The US military says it tracked a Russian missile that was launched Wednesday with the capability of destroying satellites in low Earth orbit.
It doesn’t appear that the missile actually struck a target, and it may have been aimed at a software-based “phantom target,” according to satellite expert Jonathan McDowell at the Harvard-Smithsonian Center for Astrophysics.
A statement from US Space Command noted that the test comes just two months after a pair of Russian satellites “conducted maneuvers near a U.S. Government satellite that would be interpreted as irresponsible and potentially threatening in any other domain.”
This isn’t the first test of a Russian anti-satellite missile. The “Nudol” missile system thought to be launched Wednesday has been tested multiple times, but has yet to target a live satellite, according to Wired.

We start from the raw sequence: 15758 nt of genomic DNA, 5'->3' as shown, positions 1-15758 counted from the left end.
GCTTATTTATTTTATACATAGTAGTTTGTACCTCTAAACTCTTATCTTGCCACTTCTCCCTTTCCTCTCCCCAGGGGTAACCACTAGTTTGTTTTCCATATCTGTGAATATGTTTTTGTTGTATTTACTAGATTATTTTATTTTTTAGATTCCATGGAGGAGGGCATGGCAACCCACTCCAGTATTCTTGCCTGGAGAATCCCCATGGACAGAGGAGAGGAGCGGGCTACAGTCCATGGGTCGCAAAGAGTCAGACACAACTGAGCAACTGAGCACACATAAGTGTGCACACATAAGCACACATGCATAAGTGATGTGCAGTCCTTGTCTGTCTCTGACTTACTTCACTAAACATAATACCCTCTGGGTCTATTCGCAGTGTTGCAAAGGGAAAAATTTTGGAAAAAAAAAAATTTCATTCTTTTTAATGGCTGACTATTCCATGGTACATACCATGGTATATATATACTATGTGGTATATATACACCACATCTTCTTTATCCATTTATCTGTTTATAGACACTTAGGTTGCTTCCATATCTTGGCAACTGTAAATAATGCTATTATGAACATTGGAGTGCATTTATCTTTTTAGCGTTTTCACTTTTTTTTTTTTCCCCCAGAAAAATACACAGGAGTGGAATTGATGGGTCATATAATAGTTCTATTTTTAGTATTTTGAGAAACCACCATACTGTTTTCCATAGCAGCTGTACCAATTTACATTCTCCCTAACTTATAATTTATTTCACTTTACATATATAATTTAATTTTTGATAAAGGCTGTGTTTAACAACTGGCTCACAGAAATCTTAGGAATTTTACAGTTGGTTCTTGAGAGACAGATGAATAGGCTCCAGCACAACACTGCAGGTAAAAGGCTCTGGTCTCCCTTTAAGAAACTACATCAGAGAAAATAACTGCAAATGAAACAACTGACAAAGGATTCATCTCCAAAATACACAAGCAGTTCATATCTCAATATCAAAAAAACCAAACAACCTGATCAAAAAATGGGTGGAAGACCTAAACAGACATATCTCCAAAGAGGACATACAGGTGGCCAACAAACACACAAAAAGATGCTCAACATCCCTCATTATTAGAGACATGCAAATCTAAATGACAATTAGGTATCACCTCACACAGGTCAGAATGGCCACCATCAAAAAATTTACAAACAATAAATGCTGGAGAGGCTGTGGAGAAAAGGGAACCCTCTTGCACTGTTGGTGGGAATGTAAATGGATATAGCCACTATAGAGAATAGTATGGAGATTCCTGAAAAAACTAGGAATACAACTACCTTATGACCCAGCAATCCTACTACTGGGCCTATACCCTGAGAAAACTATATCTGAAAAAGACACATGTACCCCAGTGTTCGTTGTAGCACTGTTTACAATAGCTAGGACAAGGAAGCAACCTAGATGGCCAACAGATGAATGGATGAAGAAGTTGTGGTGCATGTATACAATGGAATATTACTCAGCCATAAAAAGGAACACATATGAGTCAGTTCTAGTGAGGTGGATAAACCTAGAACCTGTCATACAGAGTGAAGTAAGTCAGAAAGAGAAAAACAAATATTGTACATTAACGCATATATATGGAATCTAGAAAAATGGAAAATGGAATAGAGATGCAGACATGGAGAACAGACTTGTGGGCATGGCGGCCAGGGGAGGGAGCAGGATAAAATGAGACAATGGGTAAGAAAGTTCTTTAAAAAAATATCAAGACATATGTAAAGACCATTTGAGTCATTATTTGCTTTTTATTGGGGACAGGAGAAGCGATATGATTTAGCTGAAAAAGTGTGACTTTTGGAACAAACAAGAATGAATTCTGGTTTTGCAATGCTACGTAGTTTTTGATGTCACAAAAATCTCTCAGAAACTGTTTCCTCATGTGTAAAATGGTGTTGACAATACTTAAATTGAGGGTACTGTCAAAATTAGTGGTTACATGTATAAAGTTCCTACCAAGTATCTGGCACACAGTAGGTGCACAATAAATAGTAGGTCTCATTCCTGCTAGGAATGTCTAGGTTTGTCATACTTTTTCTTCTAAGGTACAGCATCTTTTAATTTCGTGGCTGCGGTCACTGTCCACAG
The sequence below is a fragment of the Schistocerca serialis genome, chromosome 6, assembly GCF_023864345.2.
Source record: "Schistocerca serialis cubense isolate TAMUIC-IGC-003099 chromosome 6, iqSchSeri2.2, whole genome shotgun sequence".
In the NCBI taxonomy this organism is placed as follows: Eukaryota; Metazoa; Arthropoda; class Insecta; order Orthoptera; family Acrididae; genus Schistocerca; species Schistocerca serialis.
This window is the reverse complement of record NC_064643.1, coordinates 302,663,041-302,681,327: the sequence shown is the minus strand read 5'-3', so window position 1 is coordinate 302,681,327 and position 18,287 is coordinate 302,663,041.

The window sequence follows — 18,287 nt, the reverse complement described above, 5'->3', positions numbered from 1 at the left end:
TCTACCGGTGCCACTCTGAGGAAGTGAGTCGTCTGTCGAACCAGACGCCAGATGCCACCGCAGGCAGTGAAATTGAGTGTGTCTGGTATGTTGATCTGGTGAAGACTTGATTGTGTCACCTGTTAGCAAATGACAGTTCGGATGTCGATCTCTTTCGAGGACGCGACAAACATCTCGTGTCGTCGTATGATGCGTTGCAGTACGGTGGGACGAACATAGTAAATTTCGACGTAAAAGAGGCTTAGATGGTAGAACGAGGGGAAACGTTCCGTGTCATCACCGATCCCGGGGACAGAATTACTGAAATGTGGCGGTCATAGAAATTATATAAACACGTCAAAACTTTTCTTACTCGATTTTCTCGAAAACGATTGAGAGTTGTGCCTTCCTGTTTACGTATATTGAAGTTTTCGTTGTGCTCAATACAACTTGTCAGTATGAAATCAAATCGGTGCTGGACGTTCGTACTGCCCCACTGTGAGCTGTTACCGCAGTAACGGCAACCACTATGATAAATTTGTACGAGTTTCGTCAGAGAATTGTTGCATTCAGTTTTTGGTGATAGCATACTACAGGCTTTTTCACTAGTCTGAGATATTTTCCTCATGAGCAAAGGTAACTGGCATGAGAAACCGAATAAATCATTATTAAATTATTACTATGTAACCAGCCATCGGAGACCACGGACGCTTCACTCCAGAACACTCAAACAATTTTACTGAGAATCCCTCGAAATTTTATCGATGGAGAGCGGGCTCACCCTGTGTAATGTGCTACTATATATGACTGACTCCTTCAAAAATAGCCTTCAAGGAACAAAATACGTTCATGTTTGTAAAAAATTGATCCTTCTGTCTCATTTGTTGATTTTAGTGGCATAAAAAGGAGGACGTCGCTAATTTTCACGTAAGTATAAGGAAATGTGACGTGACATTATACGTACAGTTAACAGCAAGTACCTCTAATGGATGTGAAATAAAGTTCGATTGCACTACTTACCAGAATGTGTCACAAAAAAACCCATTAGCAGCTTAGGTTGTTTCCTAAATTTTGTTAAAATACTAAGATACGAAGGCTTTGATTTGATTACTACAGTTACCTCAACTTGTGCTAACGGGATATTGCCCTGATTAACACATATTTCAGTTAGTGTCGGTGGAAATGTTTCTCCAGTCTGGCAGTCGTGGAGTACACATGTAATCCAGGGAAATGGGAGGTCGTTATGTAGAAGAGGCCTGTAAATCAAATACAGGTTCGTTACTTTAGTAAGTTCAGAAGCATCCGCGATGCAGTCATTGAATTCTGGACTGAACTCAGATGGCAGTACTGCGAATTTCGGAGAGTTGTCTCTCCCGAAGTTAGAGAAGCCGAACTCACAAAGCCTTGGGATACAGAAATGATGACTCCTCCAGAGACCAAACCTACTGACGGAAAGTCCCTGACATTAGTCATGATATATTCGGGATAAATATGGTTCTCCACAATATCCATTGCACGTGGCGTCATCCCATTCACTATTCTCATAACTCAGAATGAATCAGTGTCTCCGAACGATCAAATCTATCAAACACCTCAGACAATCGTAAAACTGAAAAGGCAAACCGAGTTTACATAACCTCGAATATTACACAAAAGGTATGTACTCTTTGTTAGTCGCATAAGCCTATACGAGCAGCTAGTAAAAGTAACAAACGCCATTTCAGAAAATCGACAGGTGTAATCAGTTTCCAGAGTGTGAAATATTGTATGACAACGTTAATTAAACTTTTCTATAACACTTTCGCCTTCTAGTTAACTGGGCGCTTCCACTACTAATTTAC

“I conclude this was a flight test of the Nudol’ anti-satellite launch vehicle from Plesetsk at about 1500 UTC, probably with a dummy kill vehicle that fell in the Laptev Sea. Likely that no actual intercept was carried out,” McDowell said on Twitter.
Missile tests that actually hit a target are rare as they create all kinds of debris that can then endanger satellites and even astronauts indiscriminately. When India destroyed one of its own satellites in low Earth orbit with a missile last year, it was decried by NASA administrator Jim Bridenstine as a “terrible, terrible thing.”
Russia’s apparent test of a military space missile comes just weeks after the first official launch for the US Space Force, a new military branch aimed at protecting against threats in space.